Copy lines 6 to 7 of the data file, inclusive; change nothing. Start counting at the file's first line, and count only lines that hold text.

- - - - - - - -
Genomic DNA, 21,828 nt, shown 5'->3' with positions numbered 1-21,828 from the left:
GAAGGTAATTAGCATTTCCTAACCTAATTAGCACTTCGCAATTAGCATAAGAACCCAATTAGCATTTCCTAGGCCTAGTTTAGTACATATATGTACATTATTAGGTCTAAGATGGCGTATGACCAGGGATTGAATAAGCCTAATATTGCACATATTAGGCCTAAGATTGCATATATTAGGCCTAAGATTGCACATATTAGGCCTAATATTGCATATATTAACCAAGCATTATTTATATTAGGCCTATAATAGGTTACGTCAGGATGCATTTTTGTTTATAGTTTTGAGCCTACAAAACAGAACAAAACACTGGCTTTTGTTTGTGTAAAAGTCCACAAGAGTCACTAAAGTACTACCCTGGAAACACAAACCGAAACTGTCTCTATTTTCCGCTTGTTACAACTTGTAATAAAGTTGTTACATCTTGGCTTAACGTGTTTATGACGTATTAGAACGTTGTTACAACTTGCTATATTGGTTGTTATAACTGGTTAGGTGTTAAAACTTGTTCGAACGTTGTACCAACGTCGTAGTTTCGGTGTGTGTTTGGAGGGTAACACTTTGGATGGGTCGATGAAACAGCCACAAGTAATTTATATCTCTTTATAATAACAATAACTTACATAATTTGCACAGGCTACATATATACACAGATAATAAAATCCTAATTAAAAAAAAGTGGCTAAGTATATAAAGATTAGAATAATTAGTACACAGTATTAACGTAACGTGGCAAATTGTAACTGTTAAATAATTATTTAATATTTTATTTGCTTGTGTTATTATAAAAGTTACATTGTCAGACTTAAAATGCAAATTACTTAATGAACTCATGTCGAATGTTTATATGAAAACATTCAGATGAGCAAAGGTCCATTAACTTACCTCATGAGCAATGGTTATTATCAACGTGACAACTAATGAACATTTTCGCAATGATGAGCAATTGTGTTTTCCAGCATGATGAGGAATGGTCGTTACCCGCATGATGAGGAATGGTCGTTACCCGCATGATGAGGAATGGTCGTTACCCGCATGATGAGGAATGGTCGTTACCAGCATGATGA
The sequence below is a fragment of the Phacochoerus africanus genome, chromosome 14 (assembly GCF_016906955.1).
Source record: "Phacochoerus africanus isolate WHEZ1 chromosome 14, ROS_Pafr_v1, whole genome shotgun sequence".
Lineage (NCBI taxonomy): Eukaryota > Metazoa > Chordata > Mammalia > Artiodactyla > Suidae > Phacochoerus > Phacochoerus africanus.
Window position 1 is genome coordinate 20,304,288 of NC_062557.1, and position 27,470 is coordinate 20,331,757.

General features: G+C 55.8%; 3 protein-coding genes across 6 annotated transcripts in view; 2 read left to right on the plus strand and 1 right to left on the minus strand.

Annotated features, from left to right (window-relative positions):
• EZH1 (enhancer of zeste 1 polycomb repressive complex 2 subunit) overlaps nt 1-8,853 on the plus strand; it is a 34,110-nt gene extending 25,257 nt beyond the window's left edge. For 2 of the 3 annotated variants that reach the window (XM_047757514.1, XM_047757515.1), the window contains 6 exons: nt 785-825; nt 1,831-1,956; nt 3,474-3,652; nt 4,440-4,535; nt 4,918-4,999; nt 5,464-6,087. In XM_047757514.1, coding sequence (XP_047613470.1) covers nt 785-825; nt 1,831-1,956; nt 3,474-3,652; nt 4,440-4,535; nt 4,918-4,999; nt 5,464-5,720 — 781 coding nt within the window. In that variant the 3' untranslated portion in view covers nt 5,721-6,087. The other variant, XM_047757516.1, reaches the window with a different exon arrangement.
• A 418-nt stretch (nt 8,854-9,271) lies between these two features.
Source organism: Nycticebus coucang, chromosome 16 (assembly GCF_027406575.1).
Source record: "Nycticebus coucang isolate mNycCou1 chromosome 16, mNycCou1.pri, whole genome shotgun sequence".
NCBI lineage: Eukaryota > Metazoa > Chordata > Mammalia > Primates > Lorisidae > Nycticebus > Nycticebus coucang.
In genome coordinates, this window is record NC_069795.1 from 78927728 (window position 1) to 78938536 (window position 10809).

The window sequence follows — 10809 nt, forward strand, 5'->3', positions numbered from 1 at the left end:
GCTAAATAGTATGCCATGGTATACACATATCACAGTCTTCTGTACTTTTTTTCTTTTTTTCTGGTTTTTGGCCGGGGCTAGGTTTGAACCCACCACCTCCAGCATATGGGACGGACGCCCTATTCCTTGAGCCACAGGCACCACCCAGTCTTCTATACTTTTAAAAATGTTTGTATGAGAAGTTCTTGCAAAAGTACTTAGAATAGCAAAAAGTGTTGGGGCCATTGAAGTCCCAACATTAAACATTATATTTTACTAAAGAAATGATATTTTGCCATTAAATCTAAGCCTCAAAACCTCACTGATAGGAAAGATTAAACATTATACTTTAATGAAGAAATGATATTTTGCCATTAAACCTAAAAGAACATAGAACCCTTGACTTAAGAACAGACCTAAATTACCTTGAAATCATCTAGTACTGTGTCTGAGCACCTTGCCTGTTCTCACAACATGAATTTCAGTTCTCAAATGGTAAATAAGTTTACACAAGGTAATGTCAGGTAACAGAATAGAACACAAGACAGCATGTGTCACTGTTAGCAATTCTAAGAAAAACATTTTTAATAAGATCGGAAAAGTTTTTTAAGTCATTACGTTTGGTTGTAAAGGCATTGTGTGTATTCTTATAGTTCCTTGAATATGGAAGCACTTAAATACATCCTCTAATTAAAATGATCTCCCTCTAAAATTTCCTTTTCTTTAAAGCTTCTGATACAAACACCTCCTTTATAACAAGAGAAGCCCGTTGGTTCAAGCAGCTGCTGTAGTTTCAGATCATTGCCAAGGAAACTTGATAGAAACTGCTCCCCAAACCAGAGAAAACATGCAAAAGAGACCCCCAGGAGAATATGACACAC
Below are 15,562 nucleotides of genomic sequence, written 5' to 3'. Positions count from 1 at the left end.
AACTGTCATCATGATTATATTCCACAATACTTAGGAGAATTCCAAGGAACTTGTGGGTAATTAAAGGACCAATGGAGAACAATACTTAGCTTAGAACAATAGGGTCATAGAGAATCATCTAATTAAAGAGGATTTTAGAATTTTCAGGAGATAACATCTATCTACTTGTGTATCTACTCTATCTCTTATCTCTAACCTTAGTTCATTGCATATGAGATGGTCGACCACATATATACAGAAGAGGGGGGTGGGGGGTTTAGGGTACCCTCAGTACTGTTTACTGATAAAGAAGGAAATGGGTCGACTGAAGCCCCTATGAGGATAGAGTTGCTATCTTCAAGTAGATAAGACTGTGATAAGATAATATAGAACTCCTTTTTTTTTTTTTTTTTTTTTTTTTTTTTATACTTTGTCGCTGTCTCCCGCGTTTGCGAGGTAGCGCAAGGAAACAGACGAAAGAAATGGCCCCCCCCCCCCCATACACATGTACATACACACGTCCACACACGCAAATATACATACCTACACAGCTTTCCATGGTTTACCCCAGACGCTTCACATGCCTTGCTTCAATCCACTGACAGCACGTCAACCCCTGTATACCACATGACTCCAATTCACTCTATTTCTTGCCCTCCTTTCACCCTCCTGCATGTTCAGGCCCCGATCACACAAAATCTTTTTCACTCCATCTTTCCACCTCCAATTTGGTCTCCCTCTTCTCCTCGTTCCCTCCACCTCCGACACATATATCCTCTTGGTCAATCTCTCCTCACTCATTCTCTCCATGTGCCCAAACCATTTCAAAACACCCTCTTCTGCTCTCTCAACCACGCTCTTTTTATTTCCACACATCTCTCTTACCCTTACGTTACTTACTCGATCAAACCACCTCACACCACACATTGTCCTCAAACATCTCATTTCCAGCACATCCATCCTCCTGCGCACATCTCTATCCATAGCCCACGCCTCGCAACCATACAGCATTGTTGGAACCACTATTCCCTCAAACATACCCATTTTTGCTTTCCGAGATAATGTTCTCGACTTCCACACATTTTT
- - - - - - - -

Window position 1 is genome coordinate 20,304,288 of NC_062557.1, and position 27,470 is coordinate 20,331,757.

General features: G+C 55.8%; 3 protein-coding genes across 6 annotated transcripts in view; 2 read left to right on the plus strand and 1 right to left on the minus strand.